11

When I have a variable of ICollection<T> in C#, I cannot pass it to a function that expects an IReadOnlyCollection<T>:

public void Foo()
{
  ICollection<int> data = new List<int>();
  // Bar(data); // Not allowed: Cannot implicitly cast ICollection<int> to IReadOnlyCollection<int>
  Bar(data.ToList()); // Works, since List<T> implements IReadOnlyCollection<T>
}

public void Bar(IReadOnlyCollection<int> data)
{
  if (data.Count == 1) { /* ... */ }
  // ...
}

Apparently the problem is that ICollection<T> does not inherit from IReadOnlyCollection<T> - but why? ICollection<T> should be the full functional set of IReadOnlyCollection<T> plus the functions that modify the collection.

And what is the best solution to pass the arguments?

On the one hand, since I don't want to alter the collection in Bar and just need the count and iterate over the collection, I'd like to require an IReadOnlyCollection.

On the other hand, I don't want to create a new list object every time I call that function.

  • What exactly are you doing with the collection in that method? Just checking the count? There's probably a better way to deal with that situation. – Jeff Mercado Dec 18 '15 at 19:13
  • You really only use a ReadOnlyCollection when you don't want anything outside of your class modifying your collection. If it's not a public property to begin with, the concern becomes trivial. – Xcalibur37 Dec 18 '15 at 19:17
  • @M.kazemAkhgary That's just break at runtime if someone passes an ICollection that's not an IReadOnlyCollection. – Servy Dec 18 '15 at 19:20
  • @JeffMercado The ICollection<T> is the Children (readonly) property from a hierarchical data structure, so allowing the modification of the collection is intentional. However I don't need to modify them in context where I am evaluating the tree, so I'd like to limit my function to the most restrictive interface. The Count == 1 case is a special treatment for when there is just one child node, where the whole hierarchical level is skipped. – LWChris Dec 18 '15 at 19:33
  • @Xcalibur37 that's a little short-sighted I think. A method accepting a IReadOnlyCollection<T> indicates that the method will not modify the collection. – user247702 Oct 26 '17 at 12:30
6

There is no standard solution AFAIK, but it's not hard to make your own like this

public static class MyExtensions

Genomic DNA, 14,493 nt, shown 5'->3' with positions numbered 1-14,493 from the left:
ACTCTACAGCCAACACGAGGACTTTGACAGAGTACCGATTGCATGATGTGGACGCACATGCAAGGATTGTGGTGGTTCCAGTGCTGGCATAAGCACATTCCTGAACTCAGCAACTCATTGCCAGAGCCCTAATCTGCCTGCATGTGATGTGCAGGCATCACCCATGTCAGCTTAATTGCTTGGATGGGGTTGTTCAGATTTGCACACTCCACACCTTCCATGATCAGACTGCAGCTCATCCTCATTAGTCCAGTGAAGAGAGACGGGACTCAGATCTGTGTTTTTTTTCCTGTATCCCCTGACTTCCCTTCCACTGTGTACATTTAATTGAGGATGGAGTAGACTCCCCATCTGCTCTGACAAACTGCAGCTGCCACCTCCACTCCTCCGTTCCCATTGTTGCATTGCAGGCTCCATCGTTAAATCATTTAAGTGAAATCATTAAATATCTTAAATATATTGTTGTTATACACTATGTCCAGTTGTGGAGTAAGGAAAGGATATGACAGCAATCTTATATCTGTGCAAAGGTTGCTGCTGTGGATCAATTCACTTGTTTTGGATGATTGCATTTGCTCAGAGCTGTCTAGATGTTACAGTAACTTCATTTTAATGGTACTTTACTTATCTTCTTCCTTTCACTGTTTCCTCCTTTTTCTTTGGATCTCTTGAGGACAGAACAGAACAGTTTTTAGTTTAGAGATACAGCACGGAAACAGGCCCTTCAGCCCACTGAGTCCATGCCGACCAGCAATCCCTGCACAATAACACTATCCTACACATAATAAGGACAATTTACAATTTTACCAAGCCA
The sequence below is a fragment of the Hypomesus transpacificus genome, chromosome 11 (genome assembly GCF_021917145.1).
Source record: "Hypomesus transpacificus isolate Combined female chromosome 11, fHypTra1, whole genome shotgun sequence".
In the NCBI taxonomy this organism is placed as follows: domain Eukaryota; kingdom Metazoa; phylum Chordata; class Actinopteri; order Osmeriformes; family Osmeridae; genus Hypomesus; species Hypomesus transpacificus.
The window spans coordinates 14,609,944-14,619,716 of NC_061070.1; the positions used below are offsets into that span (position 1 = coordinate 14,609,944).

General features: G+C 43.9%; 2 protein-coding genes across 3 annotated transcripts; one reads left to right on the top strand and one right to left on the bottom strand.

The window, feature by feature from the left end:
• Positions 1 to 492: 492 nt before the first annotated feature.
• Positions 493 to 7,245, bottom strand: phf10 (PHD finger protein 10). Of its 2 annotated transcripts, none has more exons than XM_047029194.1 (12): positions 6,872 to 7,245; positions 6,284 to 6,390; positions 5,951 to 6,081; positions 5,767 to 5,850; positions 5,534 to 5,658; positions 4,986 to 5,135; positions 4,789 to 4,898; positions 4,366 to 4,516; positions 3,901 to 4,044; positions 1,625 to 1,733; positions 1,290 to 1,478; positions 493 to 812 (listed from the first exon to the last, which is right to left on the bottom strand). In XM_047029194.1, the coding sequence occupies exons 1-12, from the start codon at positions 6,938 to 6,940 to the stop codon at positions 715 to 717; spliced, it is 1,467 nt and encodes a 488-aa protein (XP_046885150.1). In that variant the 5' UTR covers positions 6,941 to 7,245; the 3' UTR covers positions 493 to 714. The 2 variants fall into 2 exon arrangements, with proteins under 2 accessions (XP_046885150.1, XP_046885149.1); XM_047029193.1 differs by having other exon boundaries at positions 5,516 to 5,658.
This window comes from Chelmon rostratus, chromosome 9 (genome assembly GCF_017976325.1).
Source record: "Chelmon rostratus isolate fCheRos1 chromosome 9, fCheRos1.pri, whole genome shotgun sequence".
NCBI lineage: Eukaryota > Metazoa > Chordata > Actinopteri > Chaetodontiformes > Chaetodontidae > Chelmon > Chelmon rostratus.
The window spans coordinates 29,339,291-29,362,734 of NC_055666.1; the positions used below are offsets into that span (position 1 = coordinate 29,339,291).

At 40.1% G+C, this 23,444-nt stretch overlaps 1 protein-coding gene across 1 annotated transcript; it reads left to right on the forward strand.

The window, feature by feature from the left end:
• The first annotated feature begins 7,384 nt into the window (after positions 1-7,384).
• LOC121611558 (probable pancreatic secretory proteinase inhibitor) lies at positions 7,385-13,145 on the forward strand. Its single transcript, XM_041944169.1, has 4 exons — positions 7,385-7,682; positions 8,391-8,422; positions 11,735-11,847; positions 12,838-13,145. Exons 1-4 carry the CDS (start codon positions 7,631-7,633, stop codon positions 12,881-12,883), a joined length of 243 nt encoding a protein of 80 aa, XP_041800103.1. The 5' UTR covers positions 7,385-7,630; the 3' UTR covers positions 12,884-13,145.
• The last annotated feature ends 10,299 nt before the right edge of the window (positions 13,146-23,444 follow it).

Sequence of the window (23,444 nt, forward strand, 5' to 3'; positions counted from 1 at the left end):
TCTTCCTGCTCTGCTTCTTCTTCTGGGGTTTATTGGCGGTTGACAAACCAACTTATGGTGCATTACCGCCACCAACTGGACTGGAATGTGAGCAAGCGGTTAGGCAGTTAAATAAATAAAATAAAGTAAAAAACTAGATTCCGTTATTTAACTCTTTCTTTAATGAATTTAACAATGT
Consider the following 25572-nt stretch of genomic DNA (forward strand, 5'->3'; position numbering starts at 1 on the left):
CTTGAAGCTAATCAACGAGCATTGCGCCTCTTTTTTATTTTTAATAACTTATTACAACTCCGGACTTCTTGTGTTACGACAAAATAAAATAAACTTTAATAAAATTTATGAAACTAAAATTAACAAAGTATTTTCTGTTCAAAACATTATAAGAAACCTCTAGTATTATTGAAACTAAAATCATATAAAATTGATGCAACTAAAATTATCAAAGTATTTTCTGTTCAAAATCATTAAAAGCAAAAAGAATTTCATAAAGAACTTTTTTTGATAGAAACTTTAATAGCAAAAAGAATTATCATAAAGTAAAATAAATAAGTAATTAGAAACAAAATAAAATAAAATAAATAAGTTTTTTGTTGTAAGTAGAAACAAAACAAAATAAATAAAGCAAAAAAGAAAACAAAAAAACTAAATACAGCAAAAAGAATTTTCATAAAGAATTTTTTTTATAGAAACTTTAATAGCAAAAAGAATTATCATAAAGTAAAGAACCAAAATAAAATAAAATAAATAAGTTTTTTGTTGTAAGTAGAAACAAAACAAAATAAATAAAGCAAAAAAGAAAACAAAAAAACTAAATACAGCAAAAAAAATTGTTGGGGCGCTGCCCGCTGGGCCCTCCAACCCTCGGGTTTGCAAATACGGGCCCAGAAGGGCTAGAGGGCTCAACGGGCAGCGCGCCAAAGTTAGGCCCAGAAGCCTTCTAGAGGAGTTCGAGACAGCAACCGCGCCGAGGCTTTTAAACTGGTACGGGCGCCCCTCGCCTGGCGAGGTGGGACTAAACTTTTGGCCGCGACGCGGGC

{
    public static IReadOnlyCollection<T> AsReadOnly<T>(this ICollection<T> source)
    {
        if (source == null) throw new ArgumentNullException("source");
        return source as IReadOnlyCollection<T> ?? new ReadOnlyCollectionAdapter<T>(source);
    }

    sealed class ReadOnlyCollectionAdapter<T> : IReadOnlyCollection<T>
    {
        readonly ICollection<T> source;
        public ReadOnlyCollectionAdapter(ICollection<T> source) => this.source = source;
        public int Count => source.Count;
        public IEnumerator<T> GetEnumerator() => source.GetEnumerator();
        IEnumerator IEnumerable.GetEnumerator() => GetEnumerator();
    }
}

And then use it as follows

Bar(data.AsReadOnly());
  • 4
    You'd think this would be part of the standard. – Daisha Lynn Jul 27 '17 at 17:29
5

You can pretty trivially create a class that composes an ICollection<T> while implementing IReadOnlyCollection<T>. You can also create an extension method to do the wrapping (and thus allow for generic type inference):

public class ReadOnlyCollectionWrapper<T> : IReadOnlyCollection<T>
{
    private ICollection<T> collection;
    public ReadOnlyCollectionWrapper(ICollection<T> collection)
    {
        this.collection = collection;
    }

    public int Count
    {
        get { return collection.Count; }
    }

    public IEnumerator<T> GetEnumerator()
    {
        return collection.GetEnumerator();
    }

    IEnumerator IEnumerable.GetEnumerator()
    {
        return collection.GetEnumerator();
    }
}

public static class ReadOnlyCollectionWrapper
{
    public static IReadOnlyCollection<T> AsReadOnly<T>(this ICollection<T> collection)
    {
        return new ReadOnlyCollectionWrapper<T>(collection);
    }
}
  • Thanks! Ivan Stoev suggested exactly the same below. I accepted his answer since he was 2 minutes faster. I hope you understand. – LWChris Dec 18 '15 at 19:41

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